whom you oftener disoblige than please by that very
|care. Oh, that sons could know the duty to a||180|
|HUMPH, Sir, your pain arises, not from the||185|
|will -- do everything you ought to expect.||190|
SIR J. BEV. He won't take all this money with this girl. For aught I know, he will, forsooth, have much moderation as to think he ought not to force his liking for any consideration.
|HUMPH. He is to marry her, not you; he is||195|
SIR J. BEV. I know not what to think. But I know nothing can be more miserable than to be in this doubt. Follow me; I must come to some resolu
BEVIL JUNIOR'S lodgings.
Enter TOM and PHILLIS.
TOM. Well, madam, if you must speak with Mr. Myrtle, you shall; he is now with my master in the library.
PHIL. But you must leave me alone with him, for
|he can't make me a print, nor I so handsomely||5|
TOM. It will be very decent, indeed, for me to retire and live my mistress with another man!
|PHIL. He is a gentleman and will treat one||10|
TOM. I believe so; but, however, I won't be far off, and therefore will venture to trust you. I'll call him to you. Exit TOM.
|PHIL. what a deal of pother and sputter hem||15|
Enter MYTRTLEand TOM.
|Oh, sir! You and Mr. Bevil are fine gentle-||25|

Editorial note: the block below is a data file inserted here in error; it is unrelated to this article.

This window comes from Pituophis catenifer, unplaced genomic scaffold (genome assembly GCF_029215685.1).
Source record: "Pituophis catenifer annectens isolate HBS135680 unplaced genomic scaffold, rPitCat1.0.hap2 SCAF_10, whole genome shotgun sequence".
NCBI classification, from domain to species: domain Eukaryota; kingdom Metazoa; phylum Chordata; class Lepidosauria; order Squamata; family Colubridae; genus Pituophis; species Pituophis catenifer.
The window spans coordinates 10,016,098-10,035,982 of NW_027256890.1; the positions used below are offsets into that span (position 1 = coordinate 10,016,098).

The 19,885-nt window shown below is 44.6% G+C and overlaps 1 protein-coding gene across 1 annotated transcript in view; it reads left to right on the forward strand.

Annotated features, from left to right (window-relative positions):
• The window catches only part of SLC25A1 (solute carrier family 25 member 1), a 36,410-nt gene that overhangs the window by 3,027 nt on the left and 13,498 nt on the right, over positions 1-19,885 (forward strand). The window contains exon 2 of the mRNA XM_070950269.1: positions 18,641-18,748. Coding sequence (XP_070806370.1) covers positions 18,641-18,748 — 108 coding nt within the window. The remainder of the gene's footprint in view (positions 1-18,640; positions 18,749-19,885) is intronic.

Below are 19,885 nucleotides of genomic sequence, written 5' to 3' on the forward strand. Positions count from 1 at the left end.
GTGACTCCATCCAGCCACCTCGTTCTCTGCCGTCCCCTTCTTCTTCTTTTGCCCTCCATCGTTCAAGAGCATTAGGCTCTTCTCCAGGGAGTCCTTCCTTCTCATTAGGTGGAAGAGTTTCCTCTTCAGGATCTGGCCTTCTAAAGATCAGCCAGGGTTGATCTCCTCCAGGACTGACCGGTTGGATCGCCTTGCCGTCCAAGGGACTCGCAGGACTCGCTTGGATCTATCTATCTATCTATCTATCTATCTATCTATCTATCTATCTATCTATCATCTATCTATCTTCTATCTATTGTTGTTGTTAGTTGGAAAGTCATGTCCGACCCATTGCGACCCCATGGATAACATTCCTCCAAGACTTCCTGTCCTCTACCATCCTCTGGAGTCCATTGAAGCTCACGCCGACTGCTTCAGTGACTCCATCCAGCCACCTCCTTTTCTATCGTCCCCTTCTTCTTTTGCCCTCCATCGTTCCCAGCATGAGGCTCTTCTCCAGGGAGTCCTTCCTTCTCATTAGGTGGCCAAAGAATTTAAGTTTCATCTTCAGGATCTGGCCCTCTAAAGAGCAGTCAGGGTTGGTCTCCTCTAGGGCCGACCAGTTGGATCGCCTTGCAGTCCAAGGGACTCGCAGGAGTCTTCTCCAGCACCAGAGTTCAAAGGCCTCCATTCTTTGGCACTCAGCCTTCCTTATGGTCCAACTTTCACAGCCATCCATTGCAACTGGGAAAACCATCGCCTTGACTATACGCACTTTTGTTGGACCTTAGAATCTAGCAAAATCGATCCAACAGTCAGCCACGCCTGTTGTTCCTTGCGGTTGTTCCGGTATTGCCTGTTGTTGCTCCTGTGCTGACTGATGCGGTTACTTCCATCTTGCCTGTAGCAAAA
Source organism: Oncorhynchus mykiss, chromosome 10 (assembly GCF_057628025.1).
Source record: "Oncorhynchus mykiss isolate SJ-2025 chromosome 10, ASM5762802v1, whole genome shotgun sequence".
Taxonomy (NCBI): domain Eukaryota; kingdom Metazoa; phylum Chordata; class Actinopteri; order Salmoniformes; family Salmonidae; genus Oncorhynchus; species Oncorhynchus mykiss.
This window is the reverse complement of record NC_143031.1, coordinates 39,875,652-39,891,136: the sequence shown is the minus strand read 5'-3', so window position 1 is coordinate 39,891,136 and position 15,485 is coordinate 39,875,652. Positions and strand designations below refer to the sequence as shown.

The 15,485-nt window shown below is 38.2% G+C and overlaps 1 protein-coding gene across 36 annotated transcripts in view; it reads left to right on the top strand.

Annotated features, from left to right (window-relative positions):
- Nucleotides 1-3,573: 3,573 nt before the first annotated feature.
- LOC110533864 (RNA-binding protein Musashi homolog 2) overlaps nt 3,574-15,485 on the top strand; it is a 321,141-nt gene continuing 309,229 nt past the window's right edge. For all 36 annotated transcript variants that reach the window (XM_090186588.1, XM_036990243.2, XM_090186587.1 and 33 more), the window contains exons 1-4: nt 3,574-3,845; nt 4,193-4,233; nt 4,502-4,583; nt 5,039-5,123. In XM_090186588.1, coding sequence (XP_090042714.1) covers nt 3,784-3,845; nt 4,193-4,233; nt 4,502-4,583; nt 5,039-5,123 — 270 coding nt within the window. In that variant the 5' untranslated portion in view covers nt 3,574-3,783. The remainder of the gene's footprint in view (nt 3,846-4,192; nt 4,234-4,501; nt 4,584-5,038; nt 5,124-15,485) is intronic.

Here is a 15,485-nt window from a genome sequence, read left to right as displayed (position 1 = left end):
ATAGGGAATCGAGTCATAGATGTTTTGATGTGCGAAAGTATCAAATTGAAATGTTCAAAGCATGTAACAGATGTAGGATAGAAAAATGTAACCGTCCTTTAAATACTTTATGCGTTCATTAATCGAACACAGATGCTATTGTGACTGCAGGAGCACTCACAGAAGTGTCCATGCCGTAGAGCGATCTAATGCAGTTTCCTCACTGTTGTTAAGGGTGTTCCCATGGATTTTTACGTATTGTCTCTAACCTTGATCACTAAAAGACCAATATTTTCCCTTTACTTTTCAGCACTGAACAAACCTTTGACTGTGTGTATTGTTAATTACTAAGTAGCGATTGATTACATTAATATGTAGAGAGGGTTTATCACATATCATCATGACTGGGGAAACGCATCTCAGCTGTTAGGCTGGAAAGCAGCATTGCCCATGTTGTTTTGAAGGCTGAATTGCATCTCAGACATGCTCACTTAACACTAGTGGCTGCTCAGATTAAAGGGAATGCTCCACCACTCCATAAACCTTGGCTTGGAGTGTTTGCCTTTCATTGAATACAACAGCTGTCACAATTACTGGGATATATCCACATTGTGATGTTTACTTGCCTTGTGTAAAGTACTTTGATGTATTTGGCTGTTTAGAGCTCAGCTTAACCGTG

|MYRT. Tom has been telling -- but what is||30|
PHIL. What is to be done? -- when a man can't come at his mistress! Why, can't you fire our house, or the next house to us, to make us run out, and you
MYRT. How, Mrs. Phillis!
PHIL. Ay; let me see that rogue deny to fire a house, make a riot, or any other little thing, when there were no other way to come at me!
|TOM. I am obliged to you, madam!||40|
PHIL. Why, don't we hear every day of people's hanging themselves for love, and won't they venture the hazard of being hanged for love? Oh! were I a man --
|MYRT. What manly thing would you have||45|
PHIL. Only be at once what, one time or other, you may be, and wish to be, or must be.
|MYRT. Dear girl, talk plainly to me, and||50|
PHIL. Ay, ay -- I mean no more than to be an old man; I saw you do it very well at the masquerade.
|In a word, old Sir Geoffry Cimberton is every||55|
|as when in the heat of youth.||60|
TOM. Come, to the business, and don't keep the gentleman in suspense for the pleasure of being courted, as you serve me.
PHIL. I saw you at the masquerade act such a one
|to perfection. Go and put on that very habit,||65|
|Do not hesitate, but come thither; they will||70|
|you had as good be for ever if you lose this op||75|
MYRT. My dear Phillis!
(Catches and kisses her, and gives her money.)
PHIL. O fie! my kisses are not my own; you have
|committed violence; but I'll carry 'em to the||80|
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Publication information: Book title: British Dramatists from Dryden to Sheridan. Contributors: George Henry Nettleton - Editor, Arthur Eillicot Case - Editor. Publisher: Boston ; Houghton Mifflin company,.. Place of publication: Boston; New York. Publication year: 1939. Page number: 465.
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